The purpose of this study was to investigate the 5-year outcome following transcatheter aortic valve implantation (TAVI).
Little is known about long-term outcomes following TAVI.
The 5-year outcomes following successful TAVI with a balloon-expandable valve were evaluated in 88 patients. Patients who died within 30 days after TAVI were excluded.
Mean aortic valve gradient decreased from 46 ± 18 mm Hg to 10 ± 4.5 mm Hg after TAVI and 11.8 ± 5.7 mm Hg at 5 years (p for post-TAVI trend = 0.06). Mean aortic valve area increased from 0.62 ± 0.17 cm(2) to 1.67 ± 0.41 cm(2) after TAVI and 1.40 ± 0.25 cm(2) at 5 years (p for post-TAVI trend
A retrospective study was undertaken of all surgical patients in Malmö, Sweden, during the period 1951-1980, in whom pulmonary emboli were found at autopsy. The autopsy rate was high throughout the period, ranging from 73 to 100 per cent. Of 5477 patients who died during the period, 1274 had pulmonary emboli (23.6 per cent), 349 of which were considered fatal, 353 contributory to death and 572 incidental. Fifty-one per cent of the patients were not operated upon. The number of contributory and incidental emboli increased over the period, to some extent probably reflecting greater thoroughness in postmortems. The frequency of fatal pulmonary emboli decreased in the last 5 year period. Pulmonary embolism was more rare in patients under 50 years of age. The proportion of females increased. In 24 cases major embolism emanated from thrombi around central venous catheters. This retrospective analysis of a large number of patients shows that pulmonary embolism continues to be a major cause of death in surgical patients, and in Malmö as common a cause of death in operated as in nonoperated patients.
PURPOSE: Evaluate the effects of radiotherapy after sector resection for ductal carcinoma in situ of the breast (DCIS) in patient groups as defined by age, size of the lesion, focality, completeness of excision and mode of detection. PATIENTS AND METHODS: A total of 1,067 women in Sweden were randomly assigned to either postoperative radiotherapy (RT) or control from 1987 to 1999, and 1,046 were followed for a mean of 8 years. The main outcome was new ipsilateral breast cancer events and distant metastasis-free survival analyzed according to intention to treat. RESULTS: There were 64 ipsilateral events in the RT arm and 141 in the control group corresponding to a risk reduction of 16.0 percentage points at 10 years (95% CI, 10.3% to 21.6%) and a relative risk of 0.40 (95% CI, 0.30 to 0.54). There was no statistically significant difference in distant metastasis-free survival. There was an effect modification by age, yielding a low effect of RT in women younger than 50, but substantial protection in women older than 60 years. The age effect was not confounded by focality, lesion size, completeness of excision, or detection mode. There was no group as defined by our stratification variables that had a low risk without radiotherapy. CONCLUSION: Our results indicate that younger women have a low protective effect of conventional RT after sector resection. Older women benefit substantially. We caution that the age effect was seen in a subgroup analysis. Further search with conventional clinical variables for a low risk group that does not need RT does not seem fruitful.
A total of 126 patients with odontogenic inflammatory diseases were examined, 54 of these in Moscow and 72 in Yakutsk. The clinical and immunological parameters were assessed on days 2 and 6 after similar operations. In residents of Yakutsk the inflammatory process was associated with a more expressed intoxication and coursed 1.5 to 2 days longer than in Muscovites; moreover, the residents of Yakutsk developed higher leukocytosis and a drop of T-lymphocyte level with the predominance of T-helpers. Hence, odontogenic inflammations take mainly a hyperergic course in Yakutsk and a normergic one in Moscow.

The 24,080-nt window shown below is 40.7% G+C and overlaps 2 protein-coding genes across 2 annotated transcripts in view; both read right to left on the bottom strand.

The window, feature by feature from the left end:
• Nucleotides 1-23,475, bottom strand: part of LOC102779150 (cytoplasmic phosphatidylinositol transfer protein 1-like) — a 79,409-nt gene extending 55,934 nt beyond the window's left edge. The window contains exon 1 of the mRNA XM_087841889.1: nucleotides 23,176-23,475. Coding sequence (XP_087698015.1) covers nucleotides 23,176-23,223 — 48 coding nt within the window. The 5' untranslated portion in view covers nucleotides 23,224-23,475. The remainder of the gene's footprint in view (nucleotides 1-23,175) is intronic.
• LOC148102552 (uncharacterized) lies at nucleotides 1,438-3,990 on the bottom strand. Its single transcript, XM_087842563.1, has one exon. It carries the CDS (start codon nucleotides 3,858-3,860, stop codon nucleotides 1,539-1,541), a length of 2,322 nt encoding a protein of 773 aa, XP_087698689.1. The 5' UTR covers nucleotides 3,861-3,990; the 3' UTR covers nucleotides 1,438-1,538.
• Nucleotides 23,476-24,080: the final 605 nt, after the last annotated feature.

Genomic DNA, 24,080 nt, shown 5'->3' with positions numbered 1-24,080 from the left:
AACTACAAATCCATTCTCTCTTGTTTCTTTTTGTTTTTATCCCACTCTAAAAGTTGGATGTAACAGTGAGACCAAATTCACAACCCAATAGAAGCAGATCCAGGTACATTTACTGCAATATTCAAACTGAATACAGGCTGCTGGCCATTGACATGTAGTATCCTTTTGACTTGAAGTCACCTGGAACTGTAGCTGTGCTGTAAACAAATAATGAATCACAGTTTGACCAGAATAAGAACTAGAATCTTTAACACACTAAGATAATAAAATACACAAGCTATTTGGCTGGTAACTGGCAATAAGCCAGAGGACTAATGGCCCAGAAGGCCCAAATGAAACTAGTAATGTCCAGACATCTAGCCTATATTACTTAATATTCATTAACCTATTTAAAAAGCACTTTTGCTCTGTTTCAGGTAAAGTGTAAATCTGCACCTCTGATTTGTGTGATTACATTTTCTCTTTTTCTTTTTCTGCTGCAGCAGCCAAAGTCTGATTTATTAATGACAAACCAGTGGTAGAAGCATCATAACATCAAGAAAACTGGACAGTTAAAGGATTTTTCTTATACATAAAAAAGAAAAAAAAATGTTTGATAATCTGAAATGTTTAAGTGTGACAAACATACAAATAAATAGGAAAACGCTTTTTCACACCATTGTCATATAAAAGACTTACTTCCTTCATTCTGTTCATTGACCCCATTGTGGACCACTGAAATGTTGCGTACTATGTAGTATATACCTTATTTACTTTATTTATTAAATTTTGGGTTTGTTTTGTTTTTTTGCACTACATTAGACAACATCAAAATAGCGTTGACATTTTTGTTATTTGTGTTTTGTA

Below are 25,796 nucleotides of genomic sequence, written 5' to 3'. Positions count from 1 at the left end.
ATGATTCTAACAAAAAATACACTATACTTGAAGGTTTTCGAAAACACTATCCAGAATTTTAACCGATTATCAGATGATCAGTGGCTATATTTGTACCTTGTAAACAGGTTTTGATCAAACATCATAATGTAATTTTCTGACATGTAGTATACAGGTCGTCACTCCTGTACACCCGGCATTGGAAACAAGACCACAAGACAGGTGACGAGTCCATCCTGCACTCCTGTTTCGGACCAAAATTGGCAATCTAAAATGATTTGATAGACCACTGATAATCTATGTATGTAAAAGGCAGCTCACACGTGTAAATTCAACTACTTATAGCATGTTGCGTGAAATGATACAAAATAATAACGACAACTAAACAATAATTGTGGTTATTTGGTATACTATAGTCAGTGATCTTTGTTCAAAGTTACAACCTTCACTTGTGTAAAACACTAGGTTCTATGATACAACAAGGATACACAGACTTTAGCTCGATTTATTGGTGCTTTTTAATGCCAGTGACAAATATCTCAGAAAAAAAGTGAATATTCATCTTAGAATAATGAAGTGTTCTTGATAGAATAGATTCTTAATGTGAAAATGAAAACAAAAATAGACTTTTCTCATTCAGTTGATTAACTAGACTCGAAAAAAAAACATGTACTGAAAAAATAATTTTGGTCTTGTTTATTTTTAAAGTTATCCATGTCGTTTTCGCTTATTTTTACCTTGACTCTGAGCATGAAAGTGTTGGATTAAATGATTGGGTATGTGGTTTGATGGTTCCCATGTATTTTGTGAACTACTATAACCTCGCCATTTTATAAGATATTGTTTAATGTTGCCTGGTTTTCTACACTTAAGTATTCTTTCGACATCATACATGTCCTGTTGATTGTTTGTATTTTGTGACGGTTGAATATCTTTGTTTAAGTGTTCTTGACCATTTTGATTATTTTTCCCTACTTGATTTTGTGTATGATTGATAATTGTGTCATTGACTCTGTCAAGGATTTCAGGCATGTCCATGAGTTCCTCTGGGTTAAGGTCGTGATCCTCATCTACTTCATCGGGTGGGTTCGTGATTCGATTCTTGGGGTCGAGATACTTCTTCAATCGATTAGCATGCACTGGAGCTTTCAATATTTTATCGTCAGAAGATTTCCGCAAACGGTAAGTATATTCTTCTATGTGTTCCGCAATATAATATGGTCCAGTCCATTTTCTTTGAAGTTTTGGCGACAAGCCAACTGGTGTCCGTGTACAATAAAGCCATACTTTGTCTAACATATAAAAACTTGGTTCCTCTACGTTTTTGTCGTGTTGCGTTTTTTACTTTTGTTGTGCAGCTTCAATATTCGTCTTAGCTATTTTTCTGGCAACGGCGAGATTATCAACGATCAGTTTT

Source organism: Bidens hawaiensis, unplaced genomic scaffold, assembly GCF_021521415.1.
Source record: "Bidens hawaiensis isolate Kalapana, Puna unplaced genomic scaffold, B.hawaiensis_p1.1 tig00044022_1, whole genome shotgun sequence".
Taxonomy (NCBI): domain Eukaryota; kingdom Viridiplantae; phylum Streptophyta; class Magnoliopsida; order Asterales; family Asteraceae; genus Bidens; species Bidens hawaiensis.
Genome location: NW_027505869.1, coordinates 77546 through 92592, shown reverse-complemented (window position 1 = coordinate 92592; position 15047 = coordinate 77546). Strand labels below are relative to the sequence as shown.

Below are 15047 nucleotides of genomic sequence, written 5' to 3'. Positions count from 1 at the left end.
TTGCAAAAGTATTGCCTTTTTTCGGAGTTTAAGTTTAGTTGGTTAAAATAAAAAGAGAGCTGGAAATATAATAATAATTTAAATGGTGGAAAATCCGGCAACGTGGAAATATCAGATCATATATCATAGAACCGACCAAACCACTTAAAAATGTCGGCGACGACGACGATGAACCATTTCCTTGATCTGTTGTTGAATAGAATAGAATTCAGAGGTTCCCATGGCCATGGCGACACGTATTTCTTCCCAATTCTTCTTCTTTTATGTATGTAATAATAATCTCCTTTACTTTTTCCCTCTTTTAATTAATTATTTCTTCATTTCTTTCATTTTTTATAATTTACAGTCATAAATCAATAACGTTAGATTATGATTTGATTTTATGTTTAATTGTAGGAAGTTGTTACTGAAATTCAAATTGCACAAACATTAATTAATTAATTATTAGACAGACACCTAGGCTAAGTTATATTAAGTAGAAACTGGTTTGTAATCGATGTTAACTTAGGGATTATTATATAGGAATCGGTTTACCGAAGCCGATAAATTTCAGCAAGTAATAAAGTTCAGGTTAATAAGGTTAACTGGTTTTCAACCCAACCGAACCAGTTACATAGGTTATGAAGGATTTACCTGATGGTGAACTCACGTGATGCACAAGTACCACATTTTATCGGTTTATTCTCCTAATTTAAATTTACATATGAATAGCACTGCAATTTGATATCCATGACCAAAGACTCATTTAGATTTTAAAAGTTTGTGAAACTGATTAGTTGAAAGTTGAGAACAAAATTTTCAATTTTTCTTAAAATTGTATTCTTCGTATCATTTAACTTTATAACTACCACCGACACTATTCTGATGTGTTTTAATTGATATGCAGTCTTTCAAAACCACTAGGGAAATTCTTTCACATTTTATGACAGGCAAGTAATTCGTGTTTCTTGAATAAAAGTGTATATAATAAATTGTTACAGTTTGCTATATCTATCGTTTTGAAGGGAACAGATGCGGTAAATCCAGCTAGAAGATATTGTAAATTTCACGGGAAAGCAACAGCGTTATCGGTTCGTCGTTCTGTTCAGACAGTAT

The similarity of average parameters of thyrocyte aggregates and their distribution on histograms was revealed using comparative morphometric analysis of pre- and postoperative samples from thyroid glands of patients with identical histologic analyses. These regularities may be used as additional diagnostic criteria of thyroid cancer at both pre- and postoperative stages.
OBJECTIVE: To find out if there was any local activation of complement in the vicinity of a colonic cancer, and any fluctuation in the function of the complement system during operation. DESIGN: Prospective study. SETTING: One university and two district hospitals in Denmark. SUBJECTS: 29 selected patients undergoing emergency and elective operations for colonic cancer. INTERVENTIONS: Measurements of systemic and local complement fixation capacity and complement activation in samples of serum or plasma taken before, during, and after operation. MAIN OUTCOME MEASURES: Changes in complement fixation capacity and complement activation during operation. RESULTS: Haemodilution during operation caused a significant reduction in the complement fixation capacity of serum and in the activation of the complement system as measured by generation of C3c. We were unable to confirm the presence of complement inhibitors during operation. Haemodilution caused a 30% reduction in fixation capacity of C3b (12/29 samples of serum had values more than 2SD below the mean of the reference range compared with 4/29 before operation). The activity of C4 was reduced by 25% during operation and the capacity of the complement system to fix C3b and C4b was restored to baseline nine days postoperatively. Concentration of C3d was significantly higher in serum from tumour venous blood compared with that from peripheral blood during operation. CONCLUSION: The presence of complement activation products in the general circulation reflects local activation of the complement system in the vicinity of the tumour, but this may have been influenced by tissue necrosis or subclinical infection. Haemodilution causes a significant reduction in the capacity of the complement system during operation, whereas inhibitory factors associated with the cancer or operation and anaesthesia could not be demonstrated. We found no correlation between complement activity and clinical data.
Surgical stress can influence oncological outcome and survival. The enhanced recovery after surgery (ERAS) protocol is designed to reduce perioperative stress and has been shown to reduce postoperative morbidity. We studied if adherence to ERAS is associated with increased long-term survival.